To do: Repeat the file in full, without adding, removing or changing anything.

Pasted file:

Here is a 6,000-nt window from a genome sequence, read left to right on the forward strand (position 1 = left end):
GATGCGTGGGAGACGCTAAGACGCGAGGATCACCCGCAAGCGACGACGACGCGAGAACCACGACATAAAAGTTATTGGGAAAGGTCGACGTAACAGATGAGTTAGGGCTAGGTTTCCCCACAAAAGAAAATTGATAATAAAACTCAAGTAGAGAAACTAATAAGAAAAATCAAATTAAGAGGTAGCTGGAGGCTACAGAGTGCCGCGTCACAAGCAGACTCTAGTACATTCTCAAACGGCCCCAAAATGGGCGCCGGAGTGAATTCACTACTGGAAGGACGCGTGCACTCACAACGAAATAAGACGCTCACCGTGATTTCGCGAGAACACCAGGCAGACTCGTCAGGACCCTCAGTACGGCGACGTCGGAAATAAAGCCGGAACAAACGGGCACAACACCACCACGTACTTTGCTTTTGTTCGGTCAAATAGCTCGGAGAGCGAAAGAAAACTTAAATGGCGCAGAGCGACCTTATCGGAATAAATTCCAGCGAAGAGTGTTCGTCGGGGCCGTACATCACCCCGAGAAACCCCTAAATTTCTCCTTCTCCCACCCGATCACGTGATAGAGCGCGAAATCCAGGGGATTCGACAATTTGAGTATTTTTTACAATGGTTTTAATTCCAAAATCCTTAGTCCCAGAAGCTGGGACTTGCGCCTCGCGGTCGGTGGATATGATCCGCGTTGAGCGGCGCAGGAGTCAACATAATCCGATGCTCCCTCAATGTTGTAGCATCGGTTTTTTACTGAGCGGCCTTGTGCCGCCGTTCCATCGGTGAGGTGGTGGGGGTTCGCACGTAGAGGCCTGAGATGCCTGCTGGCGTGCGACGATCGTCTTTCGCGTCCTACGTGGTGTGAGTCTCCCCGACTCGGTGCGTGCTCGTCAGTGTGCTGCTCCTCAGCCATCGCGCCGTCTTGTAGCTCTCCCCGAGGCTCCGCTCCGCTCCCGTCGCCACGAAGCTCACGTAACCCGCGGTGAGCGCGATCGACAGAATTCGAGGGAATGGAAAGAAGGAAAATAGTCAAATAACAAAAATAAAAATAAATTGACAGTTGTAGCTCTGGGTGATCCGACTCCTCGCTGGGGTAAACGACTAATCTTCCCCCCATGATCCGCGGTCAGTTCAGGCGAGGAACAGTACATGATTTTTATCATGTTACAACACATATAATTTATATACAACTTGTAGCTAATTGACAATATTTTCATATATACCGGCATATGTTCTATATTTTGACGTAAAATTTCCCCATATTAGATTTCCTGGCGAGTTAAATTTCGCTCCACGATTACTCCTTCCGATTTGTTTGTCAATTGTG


Here is a 6,000-nt window from a genome sequence, read left to right on the forward strand (position 1 = left end):
GATGCGTGGGAGACGCTAAGACGCGAGGATCACCCGCAAGCGACGACGACGCGAGAACCACGACATAAAAGTTATTGGGAAAGGTCGACGTAACAGATGAGTTAGGGCTAGGTTTCCCCACAAAAGAAAATTGATAATAAAACTCAAGTAGAGAAACTAATAAGAAAAATCAAATTAAGAGGTAGCTGGAGGCTACAGAGTGCCGCGTCACAAGCAGACTCTAGTACATTCTCAAACGGCCCCAAAATGGGCGCCGGAGTGAATTCACTACTGGAAGGACGCGTGCACTCACAACGAAATAAGACGCTCACCGTGATTTCGCGAGAACACCAGGCAGACTCGTCAGGACCCTCAGTACGGCGACGTCGGAAATAAAGCCGGAACAAACGGGCACAACACCACCACGTACTTTGCTTTTGTTCGGTCAAATAGCTCGGAGAGCGAAAGAAAACTTAAATGGCGCAGAGCGACCTTATCGGAATAAATTCCAGCGAAGAGTGTTCGTCGGGGCCGTACATCACCCCGAGAAACCCCTAAATTTCTCCTTCTCCCACCCGATCACGTGATAGAGCGCGAAATCCAGGGGATTCGACAATTTGAGTATTTTTTACAATGGTTTTAATTCCAAAATCCTTAGTCCCAGAAGCTGGGACTTGCGCCTCGCGGTCGGTGGATATGATCCGCGTTGAGCGGCGCAGGAGTCAACATAATCCGATGCTCCCTCAATGTTGTAGCATCGGTTTTTTACTGAGCGGCCTTGTGCCGCCGTTCCATCGGTGAGGTGGTGGGGGTTCGCACGTAGAGGCCTGAGATGCCTGCTGGCGTGCGACGATCGTCTTTCGCGTCCTACGTGGTGTGAGTCTCCCCGACTCGGTGCGTGCTCGTCAGTGTGCTGCTCCTCAGCCATCGCGCCGTCTTGTAGCTCTCCCCGAGGCTCCGCTCCGCTCCCGTCGCCACGAAGCTCACGTAACCCGCGGTGAGCGCGATCGACAGAATTCGAGGGAATGGAAAGAAGGAAAATAGTCAAATAACAAAAATAAAAATAAATTGACAGTTGTAGCTCTGGGTGATCCGACTCCTCGCTGGGGTAAACGACTAATCTTCCCCCCATGATCCGCGGTCAGTTCAGGCGAGGAACAGTACATGATTTTTATCATGTTACAACACATATAATTTATATACAACTTGTAGCTAATTGACAATATTTTCATATATACCGGCATATGTTCTATATTTTGACGTAAAATTTCCCCATATTAGATTTCCTGGCGAGTTAAATTTCGCTCCACGATTACTCCTTCCGATTTGTTTGTCAATTGTG